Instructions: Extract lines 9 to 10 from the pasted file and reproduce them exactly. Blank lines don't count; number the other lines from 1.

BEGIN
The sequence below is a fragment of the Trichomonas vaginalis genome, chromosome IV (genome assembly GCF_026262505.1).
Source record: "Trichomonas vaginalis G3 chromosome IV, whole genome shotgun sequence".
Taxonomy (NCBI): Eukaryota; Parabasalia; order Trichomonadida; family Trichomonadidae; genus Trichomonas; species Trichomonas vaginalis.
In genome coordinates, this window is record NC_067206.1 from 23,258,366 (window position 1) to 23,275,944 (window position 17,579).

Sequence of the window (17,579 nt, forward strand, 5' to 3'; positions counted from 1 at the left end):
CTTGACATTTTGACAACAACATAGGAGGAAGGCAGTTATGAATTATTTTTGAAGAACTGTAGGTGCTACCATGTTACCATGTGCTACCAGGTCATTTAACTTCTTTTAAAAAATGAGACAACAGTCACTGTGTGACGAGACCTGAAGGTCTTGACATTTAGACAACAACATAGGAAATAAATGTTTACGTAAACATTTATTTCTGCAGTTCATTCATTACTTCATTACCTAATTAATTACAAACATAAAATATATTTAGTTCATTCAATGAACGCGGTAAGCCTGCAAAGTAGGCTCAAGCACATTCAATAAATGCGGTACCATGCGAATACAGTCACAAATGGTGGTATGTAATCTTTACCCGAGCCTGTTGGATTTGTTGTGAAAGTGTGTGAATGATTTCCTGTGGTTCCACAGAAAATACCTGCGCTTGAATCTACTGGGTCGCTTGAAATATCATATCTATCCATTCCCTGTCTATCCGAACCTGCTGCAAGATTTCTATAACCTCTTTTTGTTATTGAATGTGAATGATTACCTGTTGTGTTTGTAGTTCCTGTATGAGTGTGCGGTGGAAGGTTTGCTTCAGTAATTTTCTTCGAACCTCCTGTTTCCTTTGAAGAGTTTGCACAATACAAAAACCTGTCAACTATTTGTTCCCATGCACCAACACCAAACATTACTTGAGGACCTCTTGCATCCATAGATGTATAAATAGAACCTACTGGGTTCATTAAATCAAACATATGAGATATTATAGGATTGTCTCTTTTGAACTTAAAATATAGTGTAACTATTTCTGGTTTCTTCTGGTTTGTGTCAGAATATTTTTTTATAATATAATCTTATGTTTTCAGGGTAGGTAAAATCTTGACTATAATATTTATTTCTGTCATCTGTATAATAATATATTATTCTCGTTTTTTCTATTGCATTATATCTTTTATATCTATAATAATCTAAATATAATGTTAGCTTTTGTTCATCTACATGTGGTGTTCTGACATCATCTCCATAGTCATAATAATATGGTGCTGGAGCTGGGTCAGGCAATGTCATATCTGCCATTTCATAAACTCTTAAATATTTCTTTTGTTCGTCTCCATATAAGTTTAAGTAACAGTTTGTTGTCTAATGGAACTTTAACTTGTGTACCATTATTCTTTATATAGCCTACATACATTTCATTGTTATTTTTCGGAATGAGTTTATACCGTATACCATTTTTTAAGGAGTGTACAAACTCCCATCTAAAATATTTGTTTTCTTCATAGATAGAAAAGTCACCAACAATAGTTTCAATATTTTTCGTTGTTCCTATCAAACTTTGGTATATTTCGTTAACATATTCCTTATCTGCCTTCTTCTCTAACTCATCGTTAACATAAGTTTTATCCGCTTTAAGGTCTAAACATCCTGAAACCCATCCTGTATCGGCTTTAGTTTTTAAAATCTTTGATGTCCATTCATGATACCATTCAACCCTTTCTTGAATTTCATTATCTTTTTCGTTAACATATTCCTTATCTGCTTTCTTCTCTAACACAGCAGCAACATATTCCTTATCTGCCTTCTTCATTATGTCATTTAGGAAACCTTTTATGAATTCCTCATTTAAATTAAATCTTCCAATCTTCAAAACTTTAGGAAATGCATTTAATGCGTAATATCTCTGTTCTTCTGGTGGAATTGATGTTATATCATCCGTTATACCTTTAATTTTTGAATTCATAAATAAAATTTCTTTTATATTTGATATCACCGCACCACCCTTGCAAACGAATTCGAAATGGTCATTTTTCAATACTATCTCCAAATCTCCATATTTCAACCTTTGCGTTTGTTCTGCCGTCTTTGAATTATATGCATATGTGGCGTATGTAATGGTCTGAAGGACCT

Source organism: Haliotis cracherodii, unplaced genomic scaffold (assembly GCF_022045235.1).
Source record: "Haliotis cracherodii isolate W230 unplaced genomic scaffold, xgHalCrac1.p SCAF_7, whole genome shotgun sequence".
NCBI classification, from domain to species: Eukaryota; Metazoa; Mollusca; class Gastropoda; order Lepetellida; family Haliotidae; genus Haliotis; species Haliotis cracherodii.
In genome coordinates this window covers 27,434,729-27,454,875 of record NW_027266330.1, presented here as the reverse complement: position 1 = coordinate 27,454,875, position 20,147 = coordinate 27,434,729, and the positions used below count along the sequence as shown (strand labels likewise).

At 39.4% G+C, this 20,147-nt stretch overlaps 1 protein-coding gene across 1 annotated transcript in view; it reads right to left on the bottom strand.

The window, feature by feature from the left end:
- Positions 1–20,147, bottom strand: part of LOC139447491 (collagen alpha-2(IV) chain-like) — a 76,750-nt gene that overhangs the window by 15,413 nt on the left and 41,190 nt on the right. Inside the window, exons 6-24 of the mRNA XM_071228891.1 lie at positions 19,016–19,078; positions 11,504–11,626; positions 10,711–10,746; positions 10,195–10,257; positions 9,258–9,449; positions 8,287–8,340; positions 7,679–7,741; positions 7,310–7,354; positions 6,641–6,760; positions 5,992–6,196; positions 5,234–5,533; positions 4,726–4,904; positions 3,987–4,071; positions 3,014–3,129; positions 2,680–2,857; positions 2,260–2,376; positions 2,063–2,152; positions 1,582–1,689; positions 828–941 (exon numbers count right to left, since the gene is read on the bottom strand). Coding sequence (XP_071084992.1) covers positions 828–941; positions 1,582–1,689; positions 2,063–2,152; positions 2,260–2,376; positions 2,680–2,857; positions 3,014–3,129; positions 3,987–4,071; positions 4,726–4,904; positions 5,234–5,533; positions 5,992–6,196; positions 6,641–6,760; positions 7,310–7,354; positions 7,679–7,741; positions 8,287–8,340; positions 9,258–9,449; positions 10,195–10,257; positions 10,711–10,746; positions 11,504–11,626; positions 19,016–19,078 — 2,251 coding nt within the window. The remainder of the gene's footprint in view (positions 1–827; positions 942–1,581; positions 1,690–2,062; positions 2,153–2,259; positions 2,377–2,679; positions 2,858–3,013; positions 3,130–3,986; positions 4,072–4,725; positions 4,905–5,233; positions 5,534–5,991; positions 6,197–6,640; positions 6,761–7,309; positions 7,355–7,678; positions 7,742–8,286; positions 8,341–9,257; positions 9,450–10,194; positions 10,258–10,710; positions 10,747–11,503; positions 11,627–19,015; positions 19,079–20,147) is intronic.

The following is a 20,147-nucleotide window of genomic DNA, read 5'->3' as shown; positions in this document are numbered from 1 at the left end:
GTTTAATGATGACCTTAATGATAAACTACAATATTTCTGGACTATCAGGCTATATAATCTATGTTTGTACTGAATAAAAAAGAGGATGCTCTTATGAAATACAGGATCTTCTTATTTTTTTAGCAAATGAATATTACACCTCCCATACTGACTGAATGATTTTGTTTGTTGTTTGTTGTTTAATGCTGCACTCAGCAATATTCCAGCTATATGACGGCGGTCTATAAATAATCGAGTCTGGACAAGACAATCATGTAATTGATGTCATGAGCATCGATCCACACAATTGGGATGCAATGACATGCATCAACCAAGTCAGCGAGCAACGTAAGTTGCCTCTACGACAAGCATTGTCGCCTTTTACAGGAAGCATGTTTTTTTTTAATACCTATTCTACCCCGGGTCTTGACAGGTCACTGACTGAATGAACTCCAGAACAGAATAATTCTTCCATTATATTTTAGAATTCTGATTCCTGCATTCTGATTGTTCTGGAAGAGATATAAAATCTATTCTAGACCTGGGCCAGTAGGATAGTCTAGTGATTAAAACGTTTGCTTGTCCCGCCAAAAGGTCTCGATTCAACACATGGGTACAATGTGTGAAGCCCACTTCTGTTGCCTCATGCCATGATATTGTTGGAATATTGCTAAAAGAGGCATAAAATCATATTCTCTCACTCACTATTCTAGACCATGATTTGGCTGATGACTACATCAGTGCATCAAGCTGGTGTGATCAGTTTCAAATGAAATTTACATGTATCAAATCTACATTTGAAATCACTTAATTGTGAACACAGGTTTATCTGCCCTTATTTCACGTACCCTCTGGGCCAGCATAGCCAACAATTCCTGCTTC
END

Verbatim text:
NCBI classification, from domain to species: Eukaryota; Metazoa; Mollusca; class Gastropoda; order Lepetellida; family Haliotidae; genus Haliotis; species Haliotis cracherodii.
In genome coordinates this window covers 27,434,729-27,454,875 of record NW_027266330.1, presented here as the reverse complement: position 1 = coordinate 27,454,875, position 20,147 = coordinate 27,434,729, and the positions used below count along the sequence as shown (strand labels likewise).